Now the you have cleaned your bathroom and are feeling secure, you take a nice, safe bath…Well, bathtub drowning is more common than you think. Accidents do happen. PolitiFact actually looked at the numbers of bathtub deaths in the U.S. after someone had said on TV that bathtub death was more common than accidental gunshot death. It isn’t, but still, the last available statistics said in 2011 that there were 95 bathtub drownings in the U.S. The CDC reports that indeed, for people who may have seizures, the bathtub can be a dangerous place, but drowning in the house pool also leads to lots of American deaths, 80 percent of which are male. In another report by The Consumer Product Safety Commission, it was stated that from 2006 to 2010 there was a total of 434 bathtub deaths in the U.S., but most of those involved young kids. According to The Wall Street Journal, Japan has more bathtub deaths, with nine out of ten drownings happening to people over 65. The report stated 4,866 people drowned to death in a bathtub in 2014, up seventy percent over ten years. The CDC also puts falls as one of the leading causes of accidental death, and guess which room sees the biggest number of these falls? You guessed it, the bathroom. Apparently getting out of the bath is statistically way more dangerous than getting in.
With that dangerous bathtub and all those diseases lurking around the toilet, you might want to head to another room.
You go to the kitchen, a place full of sharp knives and things that can burn you. It’s also a place that hides potentially dangerous things you eat. As you’ll know from our other shows, overdoses of people taking opiate pain medications has shot up in the U.S. lately, but did you know acetaminophen overdose leads to hundreds of yearly deaths in the U.S. alone. So just be careful when taking your Tylenol. And if we are talking about the dangers of eating, that isn’t always related to what’s in the food. According to Injury Facts 2017, choking accounted for 5,051 deaths. The Daily Mail reported that in England, Scotland and Wales, choking deaths were up 17 percent in 2016, leading to 289 deaths. The blame for most deaths was people just eating too fast. The American Academy of Pediatrics says hotdogs are especially dangerous and should come with a warning label. Time wrote a report in 2010 stating choking death in children was 17 percent of the time hotdog-related.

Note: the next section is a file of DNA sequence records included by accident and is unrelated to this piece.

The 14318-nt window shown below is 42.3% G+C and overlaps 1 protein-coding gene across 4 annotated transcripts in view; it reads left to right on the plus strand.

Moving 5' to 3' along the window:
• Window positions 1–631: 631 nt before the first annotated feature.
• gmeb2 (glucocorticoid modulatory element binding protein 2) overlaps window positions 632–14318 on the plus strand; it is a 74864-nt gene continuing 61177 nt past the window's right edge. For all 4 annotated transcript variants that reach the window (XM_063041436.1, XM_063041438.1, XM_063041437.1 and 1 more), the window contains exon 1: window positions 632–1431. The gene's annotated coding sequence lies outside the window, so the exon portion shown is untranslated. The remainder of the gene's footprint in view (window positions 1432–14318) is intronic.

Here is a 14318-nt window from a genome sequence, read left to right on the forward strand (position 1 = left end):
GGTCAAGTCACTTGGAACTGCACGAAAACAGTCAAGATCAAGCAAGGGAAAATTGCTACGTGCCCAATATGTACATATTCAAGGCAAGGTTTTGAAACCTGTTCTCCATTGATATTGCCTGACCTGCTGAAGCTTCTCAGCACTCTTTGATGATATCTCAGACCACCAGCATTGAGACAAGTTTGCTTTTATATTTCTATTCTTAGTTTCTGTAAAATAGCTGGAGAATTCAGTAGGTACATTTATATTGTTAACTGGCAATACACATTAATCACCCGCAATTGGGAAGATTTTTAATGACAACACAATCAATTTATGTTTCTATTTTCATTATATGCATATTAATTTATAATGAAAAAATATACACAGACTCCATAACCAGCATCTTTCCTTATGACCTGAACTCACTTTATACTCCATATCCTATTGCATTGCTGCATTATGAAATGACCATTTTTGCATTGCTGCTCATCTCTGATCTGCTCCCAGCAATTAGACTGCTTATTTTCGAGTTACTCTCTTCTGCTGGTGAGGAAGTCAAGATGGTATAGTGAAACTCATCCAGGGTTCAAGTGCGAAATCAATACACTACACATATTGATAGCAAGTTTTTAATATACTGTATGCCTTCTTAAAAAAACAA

It seems staying home is just too dangerous.
So, you go outside. You don’t drive, because you know road accidents are high on the list of number of accidental deaths. It’s not like you’ll get caught up in a hurricane because you just checked the weather on your smartphone…while you were walking down the street. In fact, if you don’t give yourself the opportunity to be poisoned, crash a vehicle or fall down in a dangerous spot, then you are avoiding the brunt of ways you might accidentally die. As NBC wrote in 2016, “In 1999, overdoses, poisonings and falls accounted for one in four accidental deaths. Now, they are more than half of them.” They also stated what we said, and that is that the bathroom is one very dangerous place.
But now there is an even newer nuisance, a danger that looks so innocent. That is death by selfie. In fact, selfie deaths have become so prevalent you can now see a dedicated Wikipedia page. The Telegraph cited a report that said there were 127 reported “selfie deaths” between March 2014 and September 2016, but more than half of them happened in India. Next was Pakistan (9), USA (8), Russia (6) and Philippines (4). In June 2017, the Irish Times called this “Death by Narcissism”, stating, “Twenty-nine people have died while taking selfies in 2017. Only five have died in shark attacks.” The deaths included cliff falls, driving accidents and one man falling from a building. The craze is so bad in India that in Mumbai they now have “no-selfie zones”. We also don’t need to tell you that many accidents happen when people are just looking at their phone, texting and swiping, when they should be concentrating on what is in front of them.
The National Safety Council in 2017 said the sad thing is, just about everything we have mentioned in this show today that led to someone’s death was preventable. In the U.S. alone, that was 442 lives each day in 2016 that could have been saved.
Have you almost died doing something we talked about today? Let us know in the comments!